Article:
Today is National Pierogi Day, and as a proud Chicago Pole, I welcome students to class with this; we briefly discuss what a pierogi is, especially in contrast with a pot sticker or ravioli, and I ask the students what their cultural "dumpling" is. Aside from the typical "Daily Holiday" as a way to build community, I want to make sure I have students' attention as we will be going through some confusing schedule information, including what happens during the upcoming emergency drill day and the upcoming all-school testing day. This is also our last day in the classroom for the week, so it is the one time I can ensure they are all facing the schedules I post on the board.
Yesterday (see lesson: "Informational Format: Creating MLA-Style Information Note Cards"), students began to follow a standard format for citations (W.9-10.8), practicing drawing strong, thorough, and relevant information (RI.9-10.1) from teacher-assigned sources.
Today, students will take that information (I chose the topic, "Public school teachers should be paid more" as my sample argument), and present their findings clearly, concisely, and logically (SL.9-10.4).
One third of the class was provided with a selection from the book "Teachers Have It Easy: The Big Sacrifices and Small Salaries of America's Teachers" (these students will summarize), one third with the article "How Much Are Public School Teachers Paid?" from "Civic Report" (these students will paraphrase), and one third with an article on teachers' salary from the Facts on File database (these students will locate direct quotations).
After sharing in their groups of three, students are called to the board to model the correct format for summarizing, paraphrasing, and directly quoting relevant information. Students take their notes on the provided information cards worksheet, so they have a model to refer to during their own research. By reinforcing this, asking for practice within the group and then again in front of the class, we reinforce these skills for gathering information and I can check for understanding for the whole class, yet students retain ownership of the work they modeled.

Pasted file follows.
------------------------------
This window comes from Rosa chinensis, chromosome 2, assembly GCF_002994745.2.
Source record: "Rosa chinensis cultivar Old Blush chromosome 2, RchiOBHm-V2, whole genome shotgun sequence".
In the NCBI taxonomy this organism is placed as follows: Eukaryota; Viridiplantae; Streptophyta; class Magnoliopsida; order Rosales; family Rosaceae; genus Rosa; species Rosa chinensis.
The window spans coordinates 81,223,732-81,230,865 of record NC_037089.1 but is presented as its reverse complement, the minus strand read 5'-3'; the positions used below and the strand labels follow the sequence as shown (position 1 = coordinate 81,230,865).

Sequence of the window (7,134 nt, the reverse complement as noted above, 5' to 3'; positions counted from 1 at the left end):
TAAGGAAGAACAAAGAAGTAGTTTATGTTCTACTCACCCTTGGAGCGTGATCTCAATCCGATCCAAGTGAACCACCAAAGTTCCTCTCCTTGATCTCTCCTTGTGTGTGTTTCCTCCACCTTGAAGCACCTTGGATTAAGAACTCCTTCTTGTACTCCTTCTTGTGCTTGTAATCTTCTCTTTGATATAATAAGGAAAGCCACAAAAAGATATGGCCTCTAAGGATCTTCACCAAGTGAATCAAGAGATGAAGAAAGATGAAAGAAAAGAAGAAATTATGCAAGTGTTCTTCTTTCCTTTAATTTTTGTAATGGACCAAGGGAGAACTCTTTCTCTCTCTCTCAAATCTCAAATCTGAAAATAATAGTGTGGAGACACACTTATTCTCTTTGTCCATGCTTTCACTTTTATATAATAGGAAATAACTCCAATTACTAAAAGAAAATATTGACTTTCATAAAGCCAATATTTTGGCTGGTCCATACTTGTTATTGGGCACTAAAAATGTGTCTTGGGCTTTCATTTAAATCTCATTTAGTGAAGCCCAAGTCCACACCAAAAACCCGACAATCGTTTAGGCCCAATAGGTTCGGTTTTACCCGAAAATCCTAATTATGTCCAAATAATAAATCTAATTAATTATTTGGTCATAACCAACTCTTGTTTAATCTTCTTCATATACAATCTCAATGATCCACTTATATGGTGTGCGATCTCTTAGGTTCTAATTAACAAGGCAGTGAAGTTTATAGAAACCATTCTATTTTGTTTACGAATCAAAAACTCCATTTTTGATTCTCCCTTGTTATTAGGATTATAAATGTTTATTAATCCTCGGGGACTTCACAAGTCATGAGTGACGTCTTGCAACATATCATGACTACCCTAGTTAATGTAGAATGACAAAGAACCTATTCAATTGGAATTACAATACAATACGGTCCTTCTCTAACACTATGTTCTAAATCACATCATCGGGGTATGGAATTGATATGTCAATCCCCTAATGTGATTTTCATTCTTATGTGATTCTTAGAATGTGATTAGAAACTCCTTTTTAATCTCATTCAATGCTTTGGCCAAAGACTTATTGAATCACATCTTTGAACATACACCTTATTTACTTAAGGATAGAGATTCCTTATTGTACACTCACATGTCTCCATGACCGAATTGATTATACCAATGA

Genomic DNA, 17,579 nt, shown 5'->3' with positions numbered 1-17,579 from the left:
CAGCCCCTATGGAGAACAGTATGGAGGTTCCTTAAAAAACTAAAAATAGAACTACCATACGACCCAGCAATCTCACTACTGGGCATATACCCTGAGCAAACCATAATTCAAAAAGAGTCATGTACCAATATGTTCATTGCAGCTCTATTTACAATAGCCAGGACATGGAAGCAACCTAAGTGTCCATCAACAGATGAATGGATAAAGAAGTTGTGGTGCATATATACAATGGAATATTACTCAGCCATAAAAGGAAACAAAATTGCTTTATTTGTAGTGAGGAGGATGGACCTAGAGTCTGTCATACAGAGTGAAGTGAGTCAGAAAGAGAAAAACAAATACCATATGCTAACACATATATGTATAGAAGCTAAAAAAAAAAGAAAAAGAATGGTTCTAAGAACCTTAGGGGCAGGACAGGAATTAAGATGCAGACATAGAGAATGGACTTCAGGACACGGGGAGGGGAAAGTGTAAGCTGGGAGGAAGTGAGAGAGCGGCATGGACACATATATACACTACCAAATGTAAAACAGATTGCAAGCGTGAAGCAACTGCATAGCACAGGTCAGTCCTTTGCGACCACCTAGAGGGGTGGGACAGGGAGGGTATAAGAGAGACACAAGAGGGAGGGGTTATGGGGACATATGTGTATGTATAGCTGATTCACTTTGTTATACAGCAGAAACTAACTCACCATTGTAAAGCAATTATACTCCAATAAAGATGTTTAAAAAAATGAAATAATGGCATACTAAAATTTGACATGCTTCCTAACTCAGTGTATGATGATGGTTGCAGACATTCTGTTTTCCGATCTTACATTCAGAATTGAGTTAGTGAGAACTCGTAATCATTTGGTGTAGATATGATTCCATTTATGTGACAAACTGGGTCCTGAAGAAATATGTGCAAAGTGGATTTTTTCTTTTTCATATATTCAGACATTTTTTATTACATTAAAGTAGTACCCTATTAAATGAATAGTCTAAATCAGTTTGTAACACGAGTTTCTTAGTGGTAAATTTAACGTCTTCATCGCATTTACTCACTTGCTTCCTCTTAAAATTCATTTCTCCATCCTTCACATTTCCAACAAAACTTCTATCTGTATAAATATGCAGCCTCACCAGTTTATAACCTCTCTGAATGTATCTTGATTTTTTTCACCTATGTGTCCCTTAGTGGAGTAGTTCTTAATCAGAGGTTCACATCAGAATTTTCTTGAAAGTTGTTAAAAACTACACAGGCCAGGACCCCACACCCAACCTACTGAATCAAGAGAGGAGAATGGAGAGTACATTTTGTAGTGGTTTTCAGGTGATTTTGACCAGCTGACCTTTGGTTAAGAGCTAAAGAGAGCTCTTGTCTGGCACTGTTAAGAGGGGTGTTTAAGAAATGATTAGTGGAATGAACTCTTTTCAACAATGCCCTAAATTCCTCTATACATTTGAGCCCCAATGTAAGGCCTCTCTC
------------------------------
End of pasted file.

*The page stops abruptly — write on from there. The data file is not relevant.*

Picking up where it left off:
As students scan the article, and as they share their information with their groups, I will be circulating the room making sure they're understanding the reading, following the correct format, and staying on task. Once students have had time to present they sample card to the group, I will ask for volunteers to come to the whiteboard and demonstrate their cards. From this, students see the variety of wording, information, and format they can use, while still remaining true to MLA style formatting.
With two minutes remaining, I remind students we will be in the library tomorrow working on finding their information, and that if they did not complete the notes guide for Thomas Paine's "The Crisis," and remind students to continue to review the persuasive rhetorical devices we have been studying (repetition, restatement, antithesis, parallel structure, rhetorical question, and the three appeals of argument), as Paine's work demonstrates these techniques. We will be returning to look at the Revolutionary War writers once we have wrapped up in the library, although Paine is an independent assignment.